The Project host Lisa Wilkinson has likened Australia's Covid situation to a "bin fire" during Sunday's episode of the programme.
Wilkinson made the remark during a segment comparing how Australia is handling the surge of Omicron to her neighbours across the Tasman.
It's a rather stark comparison, with New Zealand announcing tougher restrictions from midnight in a bid to combat a growing spread of the virus while Australia has a much more laid-back approach which some have likened to "letting it rip".
On Sunday, New Zealand Prime Minister Jacinda Ardern moved the nation to a Covid alert level of "red", with new restrictions meaning household close contacts may be forced to isolate for 24 days. Anyone with Covid must isolate for 14 days, and anyone living in the same home must isolate for 10 more days, That's potentially 24 days in quarantine – some of the toughest iso rules on the planet.
Similar to Australia, lockdowns are off the table.
The Kiwi government has said, however, that if level red doesn't stop the spread then it will likely change the rules and cease trying to prevent every case.
Ardern announced the cancellation of her own wedding, announcing: "My wedding will not be going ahead, but I just joined many other New Zealanders who have had an experience like that as a result of the pandemic.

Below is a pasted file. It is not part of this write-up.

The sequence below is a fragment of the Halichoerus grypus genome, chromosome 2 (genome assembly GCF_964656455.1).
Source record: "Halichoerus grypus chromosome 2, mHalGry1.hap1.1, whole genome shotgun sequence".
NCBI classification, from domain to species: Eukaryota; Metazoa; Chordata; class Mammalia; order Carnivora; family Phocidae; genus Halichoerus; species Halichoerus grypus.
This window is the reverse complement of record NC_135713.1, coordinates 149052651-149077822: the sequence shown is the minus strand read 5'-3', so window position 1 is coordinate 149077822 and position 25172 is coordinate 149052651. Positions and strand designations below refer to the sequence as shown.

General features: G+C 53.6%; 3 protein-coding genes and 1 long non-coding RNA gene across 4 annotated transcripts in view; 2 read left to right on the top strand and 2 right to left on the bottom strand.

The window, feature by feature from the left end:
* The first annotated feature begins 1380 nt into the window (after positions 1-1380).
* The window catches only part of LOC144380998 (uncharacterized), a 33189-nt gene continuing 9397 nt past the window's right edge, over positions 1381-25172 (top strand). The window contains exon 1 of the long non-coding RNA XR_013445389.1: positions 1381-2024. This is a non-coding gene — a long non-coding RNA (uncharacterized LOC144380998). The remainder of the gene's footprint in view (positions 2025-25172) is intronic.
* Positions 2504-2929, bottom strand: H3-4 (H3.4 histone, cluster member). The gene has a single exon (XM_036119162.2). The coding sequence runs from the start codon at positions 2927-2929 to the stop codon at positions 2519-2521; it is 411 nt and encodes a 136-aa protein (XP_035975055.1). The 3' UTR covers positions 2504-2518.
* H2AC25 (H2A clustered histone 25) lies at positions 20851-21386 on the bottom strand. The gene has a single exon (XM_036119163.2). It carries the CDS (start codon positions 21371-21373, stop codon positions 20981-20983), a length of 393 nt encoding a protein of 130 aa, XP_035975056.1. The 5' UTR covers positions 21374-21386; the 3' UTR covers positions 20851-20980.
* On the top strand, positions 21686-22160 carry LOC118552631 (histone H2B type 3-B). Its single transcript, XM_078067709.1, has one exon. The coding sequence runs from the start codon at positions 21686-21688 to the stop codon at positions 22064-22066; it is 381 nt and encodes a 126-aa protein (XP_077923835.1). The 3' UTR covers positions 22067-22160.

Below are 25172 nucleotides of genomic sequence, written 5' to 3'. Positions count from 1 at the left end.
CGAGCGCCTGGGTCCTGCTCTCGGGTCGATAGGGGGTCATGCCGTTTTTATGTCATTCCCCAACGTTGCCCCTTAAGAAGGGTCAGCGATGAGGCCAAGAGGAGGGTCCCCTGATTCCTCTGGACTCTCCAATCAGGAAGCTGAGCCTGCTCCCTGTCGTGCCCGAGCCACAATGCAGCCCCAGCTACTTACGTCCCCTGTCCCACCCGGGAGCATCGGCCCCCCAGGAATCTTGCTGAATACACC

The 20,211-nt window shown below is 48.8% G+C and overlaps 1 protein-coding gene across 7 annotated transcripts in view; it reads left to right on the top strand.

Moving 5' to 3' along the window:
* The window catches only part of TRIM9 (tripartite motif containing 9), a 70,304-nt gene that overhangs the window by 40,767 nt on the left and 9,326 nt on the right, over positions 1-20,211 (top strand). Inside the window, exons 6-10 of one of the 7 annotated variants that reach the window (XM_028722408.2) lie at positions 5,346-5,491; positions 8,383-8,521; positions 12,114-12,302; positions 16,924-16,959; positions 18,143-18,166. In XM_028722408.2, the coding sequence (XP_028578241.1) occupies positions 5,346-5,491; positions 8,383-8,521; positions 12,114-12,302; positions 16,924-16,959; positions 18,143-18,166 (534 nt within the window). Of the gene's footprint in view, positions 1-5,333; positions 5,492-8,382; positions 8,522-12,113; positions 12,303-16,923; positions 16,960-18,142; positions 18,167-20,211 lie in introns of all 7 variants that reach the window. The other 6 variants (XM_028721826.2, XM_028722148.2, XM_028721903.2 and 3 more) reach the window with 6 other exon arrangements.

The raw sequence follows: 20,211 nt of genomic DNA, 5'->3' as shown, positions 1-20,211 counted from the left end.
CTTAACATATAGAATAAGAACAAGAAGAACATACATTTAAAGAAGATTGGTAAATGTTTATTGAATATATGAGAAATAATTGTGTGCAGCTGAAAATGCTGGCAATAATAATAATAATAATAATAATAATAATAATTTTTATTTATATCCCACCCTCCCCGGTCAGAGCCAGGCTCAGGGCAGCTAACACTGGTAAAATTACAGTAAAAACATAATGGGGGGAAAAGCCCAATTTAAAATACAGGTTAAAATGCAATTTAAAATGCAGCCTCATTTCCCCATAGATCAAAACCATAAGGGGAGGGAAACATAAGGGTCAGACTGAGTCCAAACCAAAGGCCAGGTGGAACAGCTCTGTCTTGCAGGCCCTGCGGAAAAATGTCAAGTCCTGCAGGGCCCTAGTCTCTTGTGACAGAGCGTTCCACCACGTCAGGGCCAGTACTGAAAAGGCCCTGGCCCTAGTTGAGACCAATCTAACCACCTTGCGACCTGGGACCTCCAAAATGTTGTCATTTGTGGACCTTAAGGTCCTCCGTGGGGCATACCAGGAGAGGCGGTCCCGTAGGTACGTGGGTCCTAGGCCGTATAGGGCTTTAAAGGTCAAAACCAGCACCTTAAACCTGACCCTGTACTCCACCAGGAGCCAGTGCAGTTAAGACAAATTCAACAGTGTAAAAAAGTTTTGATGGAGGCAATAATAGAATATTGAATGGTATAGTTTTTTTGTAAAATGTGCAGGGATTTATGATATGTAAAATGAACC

"And to anyone who's caught up in that scenario, I'm so sorry."
"Such is life," she added.
Wilkinson appeared blown away by the new measures Ardern had introduced, saying: "Wowee – 24 days [in isolation] If that doesn't give you an indication that Jacinda Ardern has looked across the 'ditch' at our bin fire and gone, 'Not doing that!' Wow!"
New Zealand's strategy is to "slow the spread" of Omicron.
In the red traffic light setting, masks are mandatory when on public transport, in retail and for children above grade four in schools. There are capacity limits on retail, and with a "vaccine pass" many businesses, including hospitality, gyms and weddings, can have up to 100 people.
"Our plan for managing Omicron in the early stage remains the same as Delta, where we will rapidly test, contact trace and isolate cases and contacts," Ardern said.
Director-general of health Dr Ashley Bloomfield explained of the rules: "We've just gone back up to that in light of Omicron and to help with managing the spread in this early stage. We think we still have a good opportunity to potentially stamp it out or really reduce the Omicron transmission.
"Because it is Omicron we have taken an approach at this point in time where we are isolating contacts of close contacts initially until those close contacts return that negative day five test, then those second tier group of contacts can go about their normal day."
It is a dramatic contrast to Australia, where there are tens of thousands of new cases a day, and in most states positive cases and only household contacts have to isolate for seven days.
- by Kate Schneider, news.com.au